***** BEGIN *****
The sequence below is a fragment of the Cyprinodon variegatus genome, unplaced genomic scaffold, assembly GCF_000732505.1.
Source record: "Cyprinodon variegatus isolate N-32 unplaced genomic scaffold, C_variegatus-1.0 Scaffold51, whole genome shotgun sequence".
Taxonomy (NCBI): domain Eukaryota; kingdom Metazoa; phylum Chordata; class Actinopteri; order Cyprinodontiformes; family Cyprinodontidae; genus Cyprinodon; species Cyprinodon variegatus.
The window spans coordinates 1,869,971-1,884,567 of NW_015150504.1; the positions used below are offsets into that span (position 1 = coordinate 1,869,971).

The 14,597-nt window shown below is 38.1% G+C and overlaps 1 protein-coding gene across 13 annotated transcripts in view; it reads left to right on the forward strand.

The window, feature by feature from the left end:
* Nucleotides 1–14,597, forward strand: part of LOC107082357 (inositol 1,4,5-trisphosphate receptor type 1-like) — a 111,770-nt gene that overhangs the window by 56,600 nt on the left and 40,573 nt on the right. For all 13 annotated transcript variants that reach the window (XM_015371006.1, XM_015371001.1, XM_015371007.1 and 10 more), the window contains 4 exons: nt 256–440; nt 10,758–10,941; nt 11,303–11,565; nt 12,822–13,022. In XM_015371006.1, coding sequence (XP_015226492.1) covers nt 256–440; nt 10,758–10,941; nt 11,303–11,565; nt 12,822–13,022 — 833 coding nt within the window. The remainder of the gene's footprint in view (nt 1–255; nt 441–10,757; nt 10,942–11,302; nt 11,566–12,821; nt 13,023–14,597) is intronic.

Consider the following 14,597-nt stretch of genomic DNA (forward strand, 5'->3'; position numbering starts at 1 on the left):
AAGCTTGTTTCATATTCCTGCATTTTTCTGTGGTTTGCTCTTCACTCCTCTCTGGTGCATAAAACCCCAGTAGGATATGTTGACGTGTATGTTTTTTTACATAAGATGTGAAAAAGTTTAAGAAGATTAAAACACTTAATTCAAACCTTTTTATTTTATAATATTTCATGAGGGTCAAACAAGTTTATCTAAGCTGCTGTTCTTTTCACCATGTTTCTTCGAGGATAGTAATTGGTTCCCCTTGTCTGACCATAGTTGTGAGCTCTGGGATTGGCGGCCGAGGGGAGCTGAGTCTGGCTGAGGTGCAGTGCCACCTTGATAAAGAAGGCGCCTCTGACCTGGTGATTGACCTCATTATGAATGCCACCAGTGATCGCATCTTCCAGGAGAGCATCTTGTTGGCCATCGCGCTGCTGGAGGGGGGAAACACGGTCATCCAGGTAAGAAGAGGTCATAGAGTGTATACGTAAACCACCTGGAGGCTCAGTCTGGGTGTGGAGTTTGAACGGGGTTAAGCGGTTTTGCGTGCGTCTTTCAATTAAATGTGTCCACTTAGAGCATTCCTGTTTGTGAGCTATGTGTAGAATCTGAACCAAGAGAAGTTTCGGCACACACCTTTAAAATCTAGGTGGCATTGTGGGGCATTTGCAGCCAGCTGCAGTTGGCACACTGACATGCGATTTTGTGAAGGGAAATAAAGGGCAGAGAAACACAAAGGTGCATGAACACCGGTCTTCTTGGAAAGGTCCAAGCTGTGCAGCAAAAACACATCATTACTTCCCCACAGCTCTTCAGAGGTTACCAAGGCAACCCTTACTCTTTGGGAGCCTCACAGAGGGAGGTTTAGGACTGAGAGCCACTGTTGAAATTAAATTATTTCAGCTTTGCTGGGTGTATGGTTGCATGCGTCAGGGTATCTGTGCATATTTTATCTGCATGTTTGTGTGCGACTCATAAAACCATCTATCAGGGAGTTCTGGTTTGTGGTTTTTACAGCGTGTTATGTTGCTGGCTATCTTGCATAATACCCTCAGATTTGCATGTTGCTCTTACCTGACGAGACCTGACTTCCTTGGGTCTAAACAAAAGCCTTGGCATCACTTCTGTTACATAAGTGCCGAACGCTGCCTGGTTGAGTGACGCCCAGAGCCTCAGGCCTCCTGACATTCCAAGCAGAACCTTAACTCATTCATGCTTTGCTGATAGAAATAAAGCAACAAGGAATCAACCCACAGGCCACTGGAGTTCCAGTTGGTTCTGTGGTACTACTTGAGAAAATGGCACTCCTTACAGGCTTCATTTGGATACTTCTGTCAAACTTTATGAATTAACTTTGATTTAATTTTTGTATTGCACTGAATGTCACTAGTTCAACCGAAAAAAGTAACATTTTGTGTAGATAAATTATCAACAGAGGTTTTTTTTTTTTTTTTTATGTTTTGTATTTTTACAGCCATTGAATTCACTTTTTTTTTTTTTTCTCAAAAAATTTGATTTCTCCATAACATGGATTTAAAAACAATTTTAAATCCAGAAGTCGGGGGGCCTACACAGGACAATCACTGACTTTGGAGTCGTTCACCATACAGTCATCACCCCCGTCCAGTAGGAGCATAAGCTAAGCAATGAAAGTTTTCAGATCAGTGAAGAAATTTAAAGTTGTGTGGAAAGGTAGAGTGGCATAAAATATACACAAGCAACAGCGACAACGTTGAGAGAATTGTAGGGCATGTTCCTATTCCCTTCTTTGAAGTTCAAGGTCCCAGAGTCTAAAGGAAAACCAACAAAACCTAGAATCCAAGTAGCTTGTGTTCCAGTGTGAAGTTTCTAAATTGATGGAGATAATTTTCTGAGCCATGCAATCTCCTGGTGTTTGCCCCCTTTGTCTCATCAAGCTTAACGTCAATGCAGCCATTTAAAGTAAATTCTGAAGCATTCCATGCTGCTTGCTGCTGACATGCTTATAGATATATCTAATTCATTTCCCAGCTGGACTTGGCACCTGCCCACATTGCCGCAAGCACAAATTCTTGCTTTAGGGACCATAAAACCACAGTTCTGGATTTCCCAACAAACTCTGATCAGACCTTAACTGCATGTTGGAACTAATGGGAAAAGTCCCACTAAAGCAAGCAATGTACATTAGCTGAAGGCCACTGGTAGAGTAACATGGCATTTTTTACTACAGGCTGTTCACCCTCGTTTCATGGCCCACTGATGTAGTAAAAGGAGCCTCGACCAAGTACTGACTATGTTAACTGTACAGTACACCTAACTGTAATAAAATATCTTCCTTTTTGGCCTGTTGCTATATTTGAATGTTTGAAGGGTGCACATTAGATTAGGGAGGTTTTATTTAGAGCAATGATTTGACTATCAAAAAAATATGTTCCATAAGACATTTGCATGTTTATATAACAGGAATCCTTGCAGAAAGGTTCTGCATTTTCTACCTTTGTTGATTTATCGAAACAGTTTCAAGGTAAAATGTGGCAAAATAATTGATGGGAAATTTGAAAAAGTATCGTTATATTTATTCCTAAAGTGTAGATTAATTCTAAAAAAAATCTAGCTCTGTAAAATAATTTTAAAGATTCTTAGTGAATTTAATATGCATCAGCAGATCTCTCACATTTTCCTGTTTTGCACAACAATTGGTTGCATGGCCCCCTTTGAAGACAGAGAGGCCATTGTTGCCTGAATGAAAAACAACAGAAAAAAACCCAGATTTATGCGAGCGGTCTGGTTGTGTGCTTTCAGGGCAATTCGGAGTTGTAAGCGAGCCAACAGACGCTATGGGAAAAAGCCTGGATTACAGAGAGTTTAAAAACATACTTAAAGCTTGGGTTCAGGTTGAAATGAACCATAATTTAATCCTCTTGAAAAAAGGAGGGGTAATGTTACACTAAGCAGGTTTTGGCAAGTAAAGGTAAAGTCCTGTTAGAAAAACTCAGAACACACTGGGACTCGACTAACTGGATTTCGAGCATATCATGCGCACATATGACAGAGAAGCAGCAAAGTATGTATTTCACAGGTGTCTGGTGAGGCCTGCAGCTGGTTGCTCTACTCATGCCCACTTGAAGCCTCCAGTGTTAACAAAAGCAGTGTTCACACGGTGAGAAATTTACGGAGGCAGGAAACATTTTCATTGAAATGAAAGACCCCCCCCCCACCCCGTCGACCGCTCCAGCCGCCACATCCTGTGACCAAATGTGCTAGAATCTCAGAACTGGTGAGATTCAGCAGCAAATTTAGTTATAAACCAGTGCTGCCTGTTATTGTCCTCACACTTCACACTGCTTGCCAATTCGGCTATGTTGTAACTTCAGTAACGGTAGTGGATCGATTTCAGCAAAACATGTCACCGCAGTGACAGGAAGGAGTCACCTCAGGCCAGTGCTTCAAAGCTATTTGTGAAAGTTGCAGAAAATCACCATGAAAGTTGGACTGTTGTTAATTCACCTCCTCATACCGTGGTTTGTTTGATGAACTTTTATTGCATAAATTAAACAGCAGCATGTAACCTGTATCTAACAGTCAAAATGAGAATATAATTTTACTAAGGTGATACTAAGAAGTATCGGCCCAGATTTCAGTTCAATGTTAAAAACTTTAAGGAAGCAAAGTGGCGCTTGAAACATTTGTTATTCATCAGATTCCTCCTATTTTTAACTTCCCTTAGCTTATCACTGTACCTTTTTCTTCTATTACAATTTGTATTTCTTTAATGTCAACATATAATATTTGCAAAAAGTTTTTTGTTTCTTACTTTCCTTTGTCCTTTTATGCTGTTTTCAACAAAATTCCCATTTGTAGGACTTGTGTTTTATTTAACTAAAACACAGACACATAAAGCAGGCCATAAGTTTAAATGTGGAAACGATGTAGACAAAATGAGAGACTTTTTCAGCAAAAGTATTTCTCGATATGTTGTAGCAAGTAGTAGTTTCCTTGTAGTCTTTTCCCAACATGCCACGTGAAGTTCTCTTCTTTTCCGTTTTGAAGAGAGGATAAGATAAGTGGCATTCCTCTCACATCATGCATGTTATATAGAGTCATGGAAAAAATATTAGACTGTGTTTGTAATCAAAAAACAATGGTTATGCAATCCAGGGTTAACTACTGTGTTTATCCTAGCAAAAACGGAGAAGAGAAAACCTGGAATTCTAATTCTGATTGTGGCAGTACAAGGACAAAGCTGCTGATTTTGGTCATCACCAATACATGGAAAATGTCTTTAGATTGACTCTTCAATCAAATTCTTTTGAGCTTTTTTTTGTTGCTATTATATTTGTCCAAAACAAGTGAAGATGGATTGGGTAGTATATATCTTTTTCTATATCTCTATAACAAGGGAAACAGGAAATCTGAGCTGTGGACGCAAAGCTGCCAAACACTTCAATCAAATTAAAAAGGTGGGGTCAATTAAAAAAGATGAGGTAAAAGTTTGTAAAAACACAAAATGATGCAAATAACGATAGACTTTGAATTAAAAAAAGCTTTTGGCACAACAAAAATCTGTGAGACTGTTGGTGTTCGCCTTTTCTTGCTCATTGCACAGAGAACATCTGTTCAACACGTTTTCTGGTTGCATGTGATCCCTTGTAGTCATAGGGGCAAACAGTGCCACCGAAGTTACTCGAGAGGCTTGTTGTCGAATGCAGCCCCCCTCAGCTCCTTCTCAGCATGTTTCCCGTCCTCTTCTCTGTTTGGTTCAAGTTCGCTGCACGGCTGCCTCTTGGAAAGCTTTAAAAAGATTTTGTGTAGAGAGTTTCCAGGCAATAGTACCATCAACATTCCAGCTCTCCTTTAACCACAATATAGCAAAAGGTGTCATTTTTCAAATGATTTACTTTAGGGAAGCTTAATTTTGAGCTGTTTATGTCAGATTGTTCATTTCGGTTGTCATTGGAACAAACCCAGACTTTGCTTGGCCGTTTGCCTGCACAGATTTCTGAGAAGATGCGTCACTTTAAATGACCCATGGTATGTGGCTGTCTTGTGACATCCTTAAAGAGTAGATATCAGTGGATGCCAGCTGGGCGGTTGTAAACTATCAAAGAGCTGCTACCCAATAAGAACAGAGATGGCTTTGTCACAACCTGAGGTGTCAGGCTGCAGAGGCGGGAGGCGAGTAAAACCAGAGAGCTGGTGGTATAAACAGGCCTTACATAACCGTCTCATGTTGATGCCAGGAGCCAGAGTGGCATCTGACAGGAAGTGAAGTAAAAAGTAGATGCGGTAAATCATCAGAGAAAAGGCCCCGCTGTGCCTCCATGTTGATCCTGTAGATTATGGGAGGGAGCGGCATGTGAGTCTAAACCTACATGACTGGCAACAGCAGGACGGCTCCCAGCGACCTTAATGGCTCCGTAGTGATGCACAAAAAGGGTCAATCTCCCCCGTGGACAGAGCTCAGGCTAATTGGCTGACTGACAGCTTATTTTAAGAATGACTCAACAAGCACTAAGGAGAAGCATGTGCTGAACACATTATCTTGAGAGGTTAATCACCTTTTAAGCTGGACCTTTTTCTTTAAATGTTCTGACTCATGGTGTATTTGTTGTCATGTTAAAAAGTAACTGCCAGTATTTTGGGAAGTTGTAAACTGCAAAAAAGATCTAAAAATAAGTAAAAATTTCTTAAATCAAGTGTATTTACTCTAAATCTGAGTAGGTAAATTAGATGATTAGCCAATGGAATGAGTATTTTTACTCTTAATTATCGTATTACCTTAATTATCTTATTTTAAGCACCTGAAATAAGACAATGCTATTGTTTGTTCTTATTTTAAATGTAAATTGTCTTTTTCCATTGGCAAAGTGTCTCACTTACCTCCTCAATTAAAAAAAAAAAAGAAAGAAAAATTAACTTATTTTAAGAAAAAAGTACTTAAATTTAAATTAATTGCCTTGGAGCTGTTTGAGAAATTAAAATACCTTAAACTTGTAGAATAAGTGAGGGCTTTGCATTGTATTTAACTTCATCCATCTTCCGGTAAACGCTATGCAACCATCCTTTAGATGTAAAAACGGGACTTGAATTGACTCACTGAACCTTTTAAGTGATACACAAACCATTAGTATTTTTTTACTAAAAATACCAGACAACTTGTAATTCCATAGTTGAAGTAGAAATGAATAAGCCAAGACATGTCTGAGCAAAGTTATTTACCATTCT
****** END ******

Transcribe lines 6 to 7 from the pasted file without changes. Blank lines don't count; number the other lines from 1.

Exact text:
The window, feature by feature from the left end:
* Nucleotides 1–14,597, forward strand: part of LOC107082357 (inositol 1,4,5-trisphosphate receptor type 1-like) — a 111,770-nt gene that overhangs the window by 56,600 nt on the left and 40,573 nt on the right. For all 13 annotated transcript variants that reach the window (XM_015371006.1, XM_015371001.1, XM_015371007.1 and 10 more), the window contains 4 exons: nt 256–440; nt 10,758–10,941; nt 11,303–11,565; nt 12,822–13,022. In XM_015371006.1, coding sequence (XP_015226492.1) covers nt 256–440; nt 10,758–10,941; nt 11,303–11,565; nt 12,822–13,022 — 833 coding nt within the window. The remainder of the gene's footprint in view (nt 1–255; nt 441–10,757; nt 10,942–11,302; nt 11,566–12,821; nt 13,023–14,597) is intronic.